Google Analytics 4: How Long Should It Take to Migrate? (And 3 Other Burning Questions)

Jared Sloan Alight Insights

Learn how long a typical Google Analytics 4 migration should take along, with answers to other big questions about the analytics platform.

Got questions about migrating to Google Analytics 4? You’re not alone. 

The new version of the web analytics tool is very different from the one that marketers rely on now. While GA4 offers exciting new capabilities, it can still be a little intimidating to make the switch after so many years using the previous version of GA, Universal Analytics. 

Here are some of the biggest questions we’ve gotten from marketing teams — along with answers from our team. 

How long should a Google Analytics 4 migration take? 

It depends. One of the biggest factors is how many properties you have. 

Let’s say you have one domain or website with fewer than 25 million events per month. In most cases, the migration isn’t going to be too complex. It might take a couple of weeks to make sure everything is set up correctly in a new Google Tag Manager tagging container and that any custom implementations are firing correctly. 

What if you have something that’s a little more complicated? Maybe you’re an eCommerce business with a website, an iOS app and an Android app. That’s three different properties and essentially three different technologies for collecting data. You might want to budget extra time so the apps can be tested and go through a development process. 

Of course, complexity matters, too. Depending on what features you need to tag and how many there are, that can impact the time of migration. 

It’s not enough to have just your web or app developers involved in this. You need someone who understands your analytics and measurement strategy and understands your requirements, so you know you’re getting all the data you need. 

Can we still use Google Tag Manager to implement a Google Analytics 4 migration?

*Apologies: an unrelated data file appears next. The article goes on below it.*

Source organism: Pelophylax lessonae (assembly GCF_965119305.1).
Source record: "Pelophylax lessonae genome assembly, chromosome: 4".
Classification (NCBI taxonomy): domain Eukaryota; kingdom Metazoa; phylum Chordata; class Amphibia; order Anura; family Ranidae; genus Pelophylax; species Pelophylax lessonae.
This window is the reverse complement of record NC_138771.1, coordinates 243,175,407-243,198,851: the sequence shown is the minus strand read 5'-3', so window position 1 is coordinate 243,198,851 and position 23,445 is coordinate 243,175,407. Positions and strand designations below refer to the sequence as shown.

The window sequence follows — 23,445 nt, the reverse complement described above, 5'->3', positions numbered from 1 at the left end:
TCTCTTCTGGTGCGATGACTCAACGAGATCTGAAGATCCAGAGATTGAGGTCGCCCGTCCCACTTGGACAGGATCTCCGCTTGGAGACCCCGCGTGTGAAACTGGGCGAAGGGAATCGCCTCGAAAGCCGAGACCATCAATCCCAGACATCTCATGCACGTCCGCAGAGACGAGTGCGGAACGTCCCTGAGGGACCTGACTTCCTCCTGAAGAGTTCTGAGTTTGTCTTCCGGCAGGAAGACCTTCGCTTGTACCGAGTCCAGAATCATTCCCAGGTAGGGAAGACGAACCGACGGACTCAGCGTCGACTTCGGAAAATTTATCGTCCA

Absolutely. In fact, we strongly recommend it.

That’s still your conduit for implementing code on websites without having to go through a whole web development build. Plus, GTM is available on apps as well as websites. We strongly recommend that everyone take advantage of that tool to set up GA4 quickly. 

People who use Google Analytics 360 have to migrate to the new version in 2022. But I’m just using the free version of Google Analytics. Do we need to upgrade now?

You don’t have to, but you probably should. If you’re not a 360 user, Google might not force you over to Google Analytics 4 right now, but at some point, support for Universal Analytics will end. So when new features are unveiled, you’ll miss out.

Google Analytics 4 is the future. You should get on board sooner rather than later. 

We’re using a dual implementation of Google Analytics — we’re getting web data from GA4 and UA. How long do we need to keep collecting UA data? 

A dual setup (using both GA4 and UA properties to track activity on your site) is a great idea. You can see if the new version is measuring performance accurately, using your old UA property as a benchmark. 

You can cut the cord on UA once Google Analytics 4 becomes your source of truth. That is …

  • GA4 is delivering all the metrics you need for your reporting and analysis.
  • That data is clean, accurate and reliable.
  • You have a baseline of data that can be used as a benchmark for performance going forward. (How much data? It depends. Some businesses may need a full year to account for seasonality. Others, though, might only need a quarter or two.) 

Once GA4 becomes the source of truth, then you can cut the cord.

Got a Question About Google Analytics 4 or Web Analytics Generally?

Alight has a team of specialists who can help you design and execute a tracking and measurement strategy. Let’s talk!